– At 6 months the nose skin thickness is clearly going down. The shape of the nose is the same as at 3 months, but the skin is wrapping around it more tightly and there is improved definition.
– At 12 months the result is considered “final”. However it should be kept in mind that in many cases the nose continues to heal and change very slowly. Additionally, the forces of aging will ultimately set in in the long run, which may change the result slightly. However, a good rhinoplasty creates a nose that is built to last and it is not expected to need an update or revision.
Although every patient is different, rhinoplasty is usually low to medium on the pain scale. It is still a surgery and pain can be expected; however, my experience is that most patients do not require narcotic pain medications. Those that do only use them for the first 24 hours or so.
If a rib graft is performed, then the surgery is a bit more painful since the chest moves with laughing or coughing. Still, the recovery progresses quickly and the pain is manageable in a few short days.
I encourage every patient to engage in an active recovery – this means purposely performing nonstrenuous activities like walking, and doing deep breathing exercises. Staying well-hydrated also significantly improves postoperative recovery.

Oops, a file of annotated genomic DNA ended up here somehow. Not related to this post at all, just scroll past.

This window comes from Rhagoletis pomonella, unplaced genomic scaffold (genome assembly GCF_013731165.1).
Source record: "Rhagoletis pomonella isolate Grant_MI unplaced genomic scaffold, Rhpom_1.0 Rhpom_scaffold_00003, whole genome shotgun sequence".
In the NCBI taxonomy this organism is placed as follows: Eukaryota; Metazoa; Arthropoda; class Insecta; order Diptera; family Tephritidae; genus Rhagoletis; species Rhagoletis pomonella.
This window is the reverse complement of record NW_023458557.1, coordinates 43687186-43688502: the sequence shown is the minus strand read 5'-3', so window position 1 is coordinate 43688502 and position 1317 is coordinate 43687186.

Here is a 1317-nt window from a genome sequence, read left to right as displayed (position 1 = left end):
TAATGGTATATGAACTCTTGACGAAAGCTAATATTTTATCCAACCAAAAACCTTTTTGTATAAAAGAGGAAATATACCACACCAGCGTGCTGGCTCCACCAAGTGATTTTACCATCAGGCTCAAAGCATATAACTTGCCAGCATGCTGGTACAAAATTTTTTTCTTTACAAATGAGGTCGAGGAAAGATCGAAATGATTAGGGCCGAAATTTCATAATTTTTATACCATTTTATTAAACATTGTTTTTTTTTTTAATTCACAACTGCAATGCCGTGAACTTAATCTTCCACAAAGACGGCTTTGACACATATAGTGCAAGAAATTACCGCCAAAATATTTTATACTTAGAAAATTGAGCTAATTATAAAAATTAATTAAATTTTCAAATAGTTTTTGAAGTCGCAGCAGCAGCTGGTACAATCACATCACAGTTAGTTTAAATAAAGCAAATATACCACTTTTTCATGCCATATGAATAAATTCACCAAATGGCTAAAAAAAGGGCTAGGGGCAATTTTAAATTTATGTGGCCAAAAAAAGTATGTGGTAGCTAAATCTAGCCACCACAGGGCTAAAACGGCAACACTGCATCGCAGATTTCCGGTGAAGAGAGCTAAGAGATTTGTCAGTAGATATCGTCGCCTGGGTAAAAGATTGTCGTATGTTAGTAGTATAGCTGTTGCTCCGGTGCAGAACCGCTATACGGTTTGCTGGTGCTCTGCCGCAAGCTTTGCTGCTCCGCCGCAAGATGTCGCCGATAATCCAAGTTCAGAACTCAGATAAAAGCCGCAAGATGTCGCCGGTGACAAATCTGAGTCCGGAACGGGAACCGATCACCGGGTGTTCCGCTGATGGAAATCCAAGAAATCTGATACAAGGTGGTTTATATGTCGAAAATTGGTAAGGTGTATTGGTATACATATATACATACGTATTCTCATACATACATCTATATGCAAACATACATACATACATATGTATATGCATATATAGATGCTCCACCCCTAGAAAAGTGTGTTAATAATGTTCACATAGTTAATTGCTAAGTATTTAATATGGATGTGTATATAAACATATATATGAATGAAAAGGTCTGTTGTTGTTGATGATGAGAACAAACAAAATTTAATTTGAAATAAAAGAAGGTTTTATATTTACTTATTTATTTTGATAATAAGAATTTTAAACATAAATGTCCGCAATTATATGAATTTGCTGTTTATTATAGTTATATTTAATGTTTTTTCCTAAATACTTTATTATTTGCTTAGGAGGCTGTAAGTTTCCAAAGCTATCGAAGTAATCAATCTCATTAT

The ribs contain a large amount of cartilage that can be used to rebuild the nose if it has been badly damaged by trauma or previous surgery. Because of this, rib grafting is a very powerful tool in the field of revision rhinoplasty .Although these cases are always more challenging, the procedure can be performed safely by well-trained plastic surgeons who specialize in complex nasal surgery. Talk to your surgeon about whether a rib graft is required for your surgery.
Revision, or secondary, Rhinoplasty corrects deformities caused by a previous operation on the nose.
It is a more difficult procedure to perform than primary Rhinoplasty because there is less cartilage to work with and there may be scarring or tissue contracture. The nose also heals differently due to changes in the blood supply and fluid drainage pathways, often taking longer to resolve and requiring more patience for the final outcome. Frequently tissue from other sites is required to reconstruct the nose; these sites include the ear, scalp, or rib. Not all rhinoplasty surgeons specialize in revision rhinoplasty due to its more difficult nature.
When performed by a highly skilled plastic surgeon, a revision Rhinoplasty can improve both the appearance and the function of the nose and can make a dramatic change in a patient’s life. Dr. Dibelius is a highly regarded revision rhinoplasty specialist in NYC.
Complications arising from a Rhinoplasty are rare and, when they do occur, usually minor. Medical complications can include infection, bleeding, or problems with anesthesia. The main complications of rhinoplasty are either cosmetic or with nasal breathing. Still, overall the rate of patients needing revision rhinoplasty surgery is low and rhinoplasty patients are generally very satisfied with the outcomes of the operation.
Dr. Dibelius answers some questions about rhinoplasty and whether if the person is a good candidate for the procedure, this will give you a better understanding of whether rhinoplasty is a good option and how to approach the decision-making process with confidence.